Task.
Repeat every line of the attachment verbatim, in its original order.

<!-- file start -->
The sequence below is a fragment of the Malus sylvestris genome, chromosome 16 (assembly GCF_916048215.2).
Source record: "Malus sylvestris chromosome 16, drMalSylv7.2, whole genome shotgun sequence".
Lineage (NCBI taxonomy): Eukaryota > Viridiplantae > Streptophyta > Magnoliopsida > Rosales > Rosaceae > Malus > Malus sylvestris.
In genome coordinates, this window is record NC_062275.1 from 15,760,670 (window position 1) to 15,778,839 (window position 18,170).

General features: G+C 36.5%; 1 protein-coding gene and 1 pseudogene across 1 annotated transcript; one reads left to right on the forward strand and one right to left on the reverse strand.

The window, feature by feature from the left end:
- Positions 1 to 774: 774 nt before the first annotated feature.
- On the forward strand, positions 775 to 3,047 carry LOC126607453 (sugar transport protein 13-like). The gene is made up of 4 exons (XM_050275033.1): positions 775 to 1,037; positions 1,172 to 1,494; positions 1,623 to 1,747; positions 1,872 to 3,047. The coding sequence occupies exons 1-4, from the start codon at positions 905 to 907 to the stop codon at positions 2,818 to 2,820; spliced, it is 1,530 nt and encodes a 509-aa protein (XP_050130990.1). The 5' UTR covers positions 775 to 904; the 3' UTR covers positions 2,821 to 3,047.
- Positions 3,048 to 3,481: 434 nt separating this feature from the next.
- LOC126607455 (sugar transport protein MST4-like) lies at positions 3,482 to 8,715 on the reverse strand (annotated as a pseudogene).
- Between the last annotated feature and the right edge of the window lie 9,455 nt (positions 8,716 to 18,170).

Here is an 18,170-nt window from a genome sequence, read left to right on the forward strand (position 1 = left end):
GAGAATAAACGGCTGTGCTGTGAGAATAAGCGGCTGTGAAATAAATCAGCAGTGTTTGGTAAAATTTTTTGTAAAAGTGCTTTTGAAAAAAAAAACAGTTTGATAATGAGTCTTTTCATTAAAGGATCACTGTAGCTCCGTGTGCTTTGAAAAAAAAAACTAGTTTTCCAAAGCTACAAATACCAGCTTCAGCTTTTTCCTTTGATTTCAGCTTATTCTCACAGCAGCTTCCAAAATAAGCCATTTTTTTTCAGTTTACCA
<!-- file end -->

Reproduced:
The sequence below is a fragment of the Malus sylvestris genome, chromosome 16 (assembly GCF_916048215.2).
Source record: "Malus sylvestris chromosome 16, drMalSylv7.2, whole genome shotgun sequence".
Lineage (NCBI taxonomy): Eukaryota > Viridiplantae > Streptophyta > Magnoliopsida > Rosales > Rosaceae > Malus > Malus sylvestris.
In genome coordinates, this window is record NC_062275.1 from 15,760,670 (window position 1) to 15,778,839 (window position 18,170).

General features: G+C 36.5%; 1 protein-coding gene and 1 pseudogene across 1 annotated transcript; one reads left to right on the forward strand and one right to left on the reverse strand.

The window, feature by feature from the left end:
- Positions 1 to 774: 774 nt before the first annotated feature.
- On the forward strand, positions 775 to 3,047 carry LOC126607453 (sugar transport protein 13-like). The gene is made up of 4 exons (XM_050275033.1): positions 775 to 1,037; positions 1,172 to 1,494; positions 1,623 to 1,747; positions 1,872 to 3,047. The coding sequence occupies exons 1-4, from the start codon at positions 905 to 907 to the stop codon at positions 2,818 to 2,820; spliced, it is 1,530 nt and encodes a 509-aa protein (XP_050130990.1). The 5' UTR covers positions 775 to 904; the 3' UTR covers positions 2,821 to 3,047.
- Positions 3,048 to 3,481: 434 nt separating this feature from the next.
- LOC126607455 (sugar transport protein MST4-like) lies at positions 3,482 to 8,715 on the reverse strand (annotated as a pseudogene).
- Between the last annotated feature and the right edge of the window lie 9,455 nt (positions 8,716 to 18,170).

Here is an 18,170-nt window from a genome sequence, read left to right on the forward strand (position 1 = left end):
GAGAATAAACGGCTGTGCTGTGAGAATAAGCGGCTGTGAAATAAATCAGCAGTGTTTGGTAAAATTTTTTGTAAAAGTGCTTTTGAAAAAAAAAACAGTTTGATAATGAGTCTTTTCATTAAAGGATCACTGTAGCTCCGTGTGCTTTGAAAAAAAAAACTAGTTTTCCAAAGCTACAAATACCAGCTTCAGCTTTTTCCTTTGATTTCAGCTTATTCTCACAGCAGCTTCCAAAATAAGCCATTTTTTTTCAGTTTACCA